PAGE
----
What is important is learning how to live — how to take risks, how the world works, how to fall down and get back up, how to grow up to be a good adult. And those things are universal. A boy needs to learn how to care for others. A girl needs to learn when to put her head down and charge into danger. And everyone needs parents to help them learn those lessons.

I would have loved any child of mine. Had my daughter been a son, I would love her no less. But I don’t wish I’d had a son, nor do I lament what I’ll miss out on for not having one. My daughter is a wonderful kid, and she’s going to grow up to be a wonderful adult. I have nothing to miss, and quite a bit to celebrate.

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  • harry834

    On a Facebook group called “Guns don’t kill people. Dads with pretty daughters do”. It’s supposed to be humorous, but some of the stories described of real-life dads treating their daughters dates as potential criminals didn’t sit right with me. I’m all for stopping guys that truly show signs of being untrustworthy, as opposed to paranoid imagination cloaked in the term “loving her too much”, “doing what’s best for her”.

    I can’t really decide what others think is funny. Indeed, many mothers and daughters were laughing on that site as well. But I thought your story might make a nice little interruption of their status quo and sense of consensus, without having me agonize in making a debate with them.

    Thank you, Jeff. Am going out for the night.

  • harry834
  • kittyarmy

    Mr. Frecke,

    Thank you for this lovely article. I grew up in a country where gender roles were still pretty traditional, and I chafed at the differences emphasized between boys & girls. As a little girl I already saw that boys had the advantage, so I decided I would dress & act like a boy & hopefully people will accept me as one. The time my puberty hit was a sad & disappointing time for me. Fortunately my parents were pretty independent-thinking & indulgent, they let me explore and experiment, they taught me the universal values you mentioned above. They still held some old-fashioned ideas but they were great & I am lucky to have them on my corner. Your daughter is lucky to have you. I’m comfortable with myself now, but I still get annoyed at the way little boys are put into blue outfits with animals & sports motifs while girls are put into pink ruffles early on. I wish we will see more kids being raised with the same philosophy you apply to your daughter, that boys & girls (and likewise men & women) are not that different from each other when it comes to the need to become strong, resilient adults of good heart & character.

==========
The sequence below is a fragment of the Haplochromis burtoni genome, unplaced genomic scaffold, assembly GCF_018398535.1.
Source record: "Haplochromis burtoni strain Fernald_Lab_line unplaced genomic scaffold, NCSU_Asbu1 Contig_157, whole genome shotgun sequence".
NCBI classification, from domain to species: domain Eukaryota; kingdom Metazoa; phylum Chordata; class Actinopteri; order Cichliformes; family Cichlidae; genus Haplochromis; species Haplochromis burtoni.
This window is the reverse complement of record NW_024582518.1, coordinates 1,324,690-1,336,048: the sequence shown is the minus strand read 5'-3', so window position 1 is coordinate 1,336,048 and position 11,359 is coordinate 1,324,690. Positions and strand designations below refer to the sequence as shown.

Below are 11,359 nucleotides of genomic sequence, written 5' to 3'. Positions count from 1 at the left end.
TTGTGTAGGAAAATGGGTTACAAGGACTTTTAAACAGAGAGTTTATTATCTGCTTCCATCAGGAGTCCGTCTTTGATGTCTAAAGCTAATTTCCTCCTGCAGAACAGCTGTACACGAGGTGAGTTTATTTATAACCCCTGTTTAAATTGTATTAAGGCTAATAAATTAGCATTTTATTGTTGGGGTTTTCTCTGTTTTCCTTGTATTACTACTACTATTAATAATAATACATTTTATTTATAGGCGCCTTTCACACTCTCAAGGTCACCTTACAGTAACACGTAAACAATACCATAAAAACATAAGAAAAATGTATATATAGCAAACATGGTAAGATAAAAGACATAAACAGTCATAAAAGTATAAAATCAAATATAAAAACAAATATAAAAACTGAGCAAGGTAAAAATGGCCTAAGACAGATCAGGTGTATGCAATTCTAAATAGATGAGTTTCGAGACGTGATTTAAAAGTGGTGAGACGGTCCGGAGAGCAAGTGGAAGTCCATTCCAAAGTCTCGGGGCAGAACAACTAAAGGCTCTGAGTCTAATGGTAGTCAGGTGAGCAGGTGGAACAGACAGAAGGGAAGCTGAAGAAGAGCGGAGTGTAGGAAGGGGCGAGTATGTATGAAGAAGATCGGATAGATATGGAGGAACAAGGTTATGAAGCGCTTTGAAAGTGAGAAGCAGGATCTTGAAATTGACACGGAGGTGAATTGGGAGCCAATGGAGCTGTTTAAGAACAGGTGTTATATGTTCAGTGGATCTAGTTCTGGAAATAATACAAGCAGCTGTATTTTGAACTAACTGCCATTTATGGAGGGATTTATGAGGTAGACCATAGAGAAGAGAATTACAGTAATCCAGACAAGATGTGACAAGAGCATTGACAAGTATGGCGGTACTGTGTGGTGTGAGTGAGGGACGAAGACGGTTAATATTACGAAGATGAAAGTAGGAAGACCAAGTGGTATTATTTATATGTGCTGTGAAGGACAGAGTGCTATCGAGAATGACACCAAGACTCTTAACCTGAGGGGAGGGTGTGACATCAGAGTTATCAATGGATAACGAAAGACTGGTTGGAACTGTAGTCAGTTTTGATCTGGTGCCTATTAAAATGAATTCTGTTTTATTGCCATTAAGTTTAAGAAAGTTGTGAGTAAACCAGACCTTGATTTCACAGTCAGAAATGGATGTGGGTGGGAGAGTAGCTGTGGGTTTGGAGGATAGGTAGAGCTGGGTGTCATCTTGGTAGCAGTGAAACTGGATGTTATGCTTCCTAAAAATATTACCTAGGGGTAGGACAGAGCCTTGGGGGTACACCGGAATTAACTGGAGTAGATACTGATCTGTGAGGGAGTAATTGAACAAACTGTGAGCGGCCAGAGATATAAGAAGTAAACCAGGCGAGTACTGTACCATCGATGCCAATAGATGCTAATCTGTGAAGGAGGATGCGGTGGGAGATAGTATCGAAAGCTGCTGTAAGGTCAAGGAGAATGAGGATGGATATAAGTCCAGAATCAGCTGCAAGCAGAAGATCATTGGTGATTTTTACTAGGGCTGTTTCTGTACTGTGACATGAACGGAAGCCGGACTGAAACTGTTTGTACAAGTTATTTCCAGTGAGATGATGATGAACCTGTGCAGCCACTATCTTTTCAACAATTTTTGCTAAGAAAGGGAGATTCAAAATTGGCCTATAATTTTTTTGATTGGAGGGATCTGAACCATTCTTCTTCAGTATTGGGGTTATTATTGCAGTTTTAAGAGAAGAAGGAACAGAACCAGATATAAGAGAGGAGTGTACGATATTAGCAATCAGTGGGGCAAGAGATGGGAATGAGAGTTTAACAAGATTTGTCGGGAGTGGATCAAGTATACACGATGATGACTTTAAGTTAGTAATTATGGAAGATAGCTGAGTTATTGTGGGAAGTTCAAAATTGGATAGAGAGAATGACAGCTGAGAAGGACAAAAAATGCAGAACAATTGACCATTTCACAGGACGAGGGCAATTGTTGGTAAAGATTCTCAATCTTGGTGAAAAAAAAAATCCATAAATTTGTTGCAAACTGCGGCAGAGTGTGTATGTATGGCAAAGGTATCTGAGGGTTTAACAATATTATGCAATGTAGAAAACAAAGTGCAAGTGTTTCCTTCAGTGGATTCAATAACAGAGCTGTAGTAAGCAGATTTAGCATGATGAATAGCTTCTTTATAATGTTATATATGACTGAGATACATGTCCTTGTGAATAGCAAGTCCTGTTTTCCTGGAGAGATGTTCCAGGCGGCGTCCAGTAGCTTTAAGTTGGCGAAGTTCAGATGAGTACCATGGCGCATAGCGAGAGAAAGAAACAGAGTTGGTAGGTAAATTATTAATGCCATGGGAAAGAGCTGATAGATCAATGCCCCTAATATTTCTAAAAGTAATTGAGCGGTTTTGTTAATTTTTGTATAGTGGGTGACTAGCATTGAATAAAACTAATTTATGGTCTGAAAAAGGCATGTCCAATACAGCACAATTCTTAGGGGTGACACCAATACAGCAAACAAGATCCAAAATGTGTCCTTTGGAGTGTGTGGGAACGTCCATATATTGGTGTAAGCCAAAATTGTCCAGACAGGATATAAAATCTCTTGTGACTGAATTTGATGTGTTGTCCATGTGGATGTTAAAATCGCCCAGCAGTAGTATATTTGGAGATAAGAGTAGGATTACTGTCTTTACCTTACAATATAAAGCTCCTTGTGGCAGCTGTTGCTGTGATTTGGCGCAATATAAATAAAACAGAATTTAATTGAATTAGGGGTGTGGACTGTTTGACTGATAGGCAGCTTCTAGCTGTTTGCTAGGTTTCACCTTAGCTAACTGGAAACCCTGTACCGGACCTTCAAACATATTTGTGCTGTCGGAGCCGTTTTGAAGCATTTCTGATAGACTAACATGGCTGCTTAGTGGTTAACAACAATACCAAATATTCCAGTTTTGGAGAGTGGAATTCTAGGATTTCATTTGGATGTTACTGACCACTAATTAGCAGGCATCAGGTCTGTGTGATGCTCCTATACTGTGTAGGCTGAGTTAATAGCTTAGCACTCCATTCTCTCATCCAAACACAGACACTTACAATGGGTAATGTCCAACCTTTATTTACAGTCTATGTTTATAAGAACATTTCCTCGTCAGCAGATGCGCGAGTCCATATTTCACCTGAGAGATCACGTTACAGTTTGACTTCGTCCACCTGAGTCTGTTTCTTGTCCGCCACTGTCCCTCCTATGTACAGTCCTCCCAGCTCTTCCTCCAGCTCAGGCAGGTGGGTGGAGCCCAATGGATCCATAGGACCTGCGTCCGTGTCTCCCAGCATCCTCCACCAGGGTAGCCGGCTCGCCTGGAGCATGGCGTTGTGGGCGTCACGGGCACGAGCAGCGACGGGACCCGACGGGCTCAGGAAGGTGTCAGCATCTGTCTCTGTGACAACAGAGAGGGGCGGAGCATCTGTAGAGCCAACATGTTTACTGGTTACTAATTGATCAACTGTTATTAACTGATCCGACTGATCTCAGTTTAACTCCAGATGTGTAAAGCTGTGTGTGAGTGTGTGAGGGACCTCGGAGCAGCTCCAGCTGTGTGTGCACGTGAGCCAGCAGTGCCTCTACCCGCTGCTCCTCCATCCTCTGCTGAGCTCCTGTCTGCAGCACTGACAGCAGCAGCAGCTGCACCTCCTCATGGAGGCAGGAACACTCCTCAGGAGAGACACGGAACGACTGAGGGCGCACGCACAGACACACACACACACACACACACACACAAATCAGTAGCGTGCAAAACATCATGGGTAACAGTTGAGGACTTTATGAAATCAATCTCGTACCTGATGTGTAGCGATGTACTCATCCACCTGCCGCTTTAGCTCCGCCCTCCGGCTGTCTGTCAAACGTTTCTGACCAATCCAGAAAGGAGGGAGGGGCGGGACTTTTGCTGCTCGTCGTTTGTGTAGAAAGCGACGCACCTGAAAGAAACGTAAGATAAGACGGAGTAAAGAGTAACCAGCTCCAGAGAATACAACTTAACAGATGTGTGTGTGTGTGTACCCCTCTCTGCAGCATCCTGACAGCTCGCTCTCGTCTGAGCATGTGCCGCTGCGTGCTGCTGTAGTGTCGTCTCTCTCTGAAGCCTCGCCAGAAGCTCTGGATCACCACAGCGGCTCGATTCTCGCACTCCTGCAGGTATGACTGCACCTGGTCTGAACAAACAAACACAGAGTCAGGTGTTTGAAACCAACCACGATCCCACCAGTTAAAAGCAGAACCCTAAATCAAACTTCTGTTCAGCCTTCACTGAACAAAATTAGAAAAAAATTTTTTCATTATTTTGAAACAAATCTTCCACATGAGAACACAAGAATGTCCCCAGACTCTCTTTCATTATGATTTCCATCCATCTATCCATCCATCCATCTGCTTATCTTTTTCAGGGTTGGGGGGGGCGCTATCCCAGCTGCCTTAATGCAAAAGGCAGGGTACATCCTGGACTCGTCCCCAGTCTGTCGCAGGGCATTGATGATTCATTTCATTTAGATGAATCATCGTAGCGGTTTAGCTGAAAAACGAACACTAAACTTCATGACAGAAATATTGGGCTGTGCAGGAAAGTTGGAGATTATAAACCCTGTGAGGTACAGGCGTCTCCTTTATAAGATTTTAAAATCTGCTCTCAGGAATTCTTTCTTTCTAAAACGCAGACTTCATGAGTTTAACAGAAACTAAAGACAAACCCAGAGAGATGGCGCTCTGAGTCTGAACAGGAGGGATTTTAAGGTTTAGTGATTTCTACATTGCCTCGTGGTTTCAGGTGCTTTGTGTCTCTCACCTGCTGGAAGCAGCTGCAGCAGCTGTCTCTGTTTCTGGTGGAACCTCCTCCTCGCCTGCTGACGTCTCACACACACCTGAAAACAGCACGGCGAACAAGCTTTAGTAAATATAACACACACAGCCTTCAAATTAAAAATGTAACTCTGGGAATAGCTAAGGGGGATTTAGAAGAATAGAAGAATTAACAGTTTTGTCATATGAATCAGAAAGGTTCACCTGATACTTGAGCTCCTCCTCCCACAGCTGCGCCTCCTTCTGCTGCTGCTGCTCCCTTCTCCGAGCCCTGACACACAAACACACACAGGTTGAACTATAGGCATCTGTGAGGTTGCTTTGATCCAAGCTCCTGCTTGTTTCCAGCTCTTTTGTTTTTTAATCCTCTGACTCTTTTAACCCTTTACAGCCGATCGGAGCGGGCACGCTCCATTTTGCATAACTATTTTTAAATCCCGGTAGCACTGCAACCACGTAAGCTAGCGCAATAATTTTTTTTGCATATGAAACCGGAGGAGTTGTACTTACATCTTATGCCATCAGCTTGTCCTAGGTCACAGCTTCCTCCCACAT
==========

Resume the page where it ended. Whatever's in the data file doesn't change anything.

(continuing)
• queenyasmeen

    This is such a great article.  I live in a very conservative community where parents and others feel very much inclined to insist on a traditional gender identity for their kids.  It breaks my heart to see a dad refuse to hold his son’s hand because it’s too “pansy” and a boy shouldn’t get the notion that being a pussy by loving his dad is OK (yes, I’ve really seen this happen in public).


    There’s another issue that your article didn’t really touch on (and is probably beyond its scope), but that I think is crucial as we become increasingly aware of the challenges facing transgender people.  If your child lives with an awareness that their birth-assigned gender isn’t the gender they feel in their hearts, rigid gender identities imposed by parents and community make it that much worse for them to accept themselves.  Of course, that’s a main goal of rigid social structures– to shame those who fall outside the accepted norms.  But I’m looking forward to a world in which more parents see their kids as people rather than as a gender, and should the need to assert another gender identity arise in their child, the child will know that they have their parents’ unconditional love and understanding.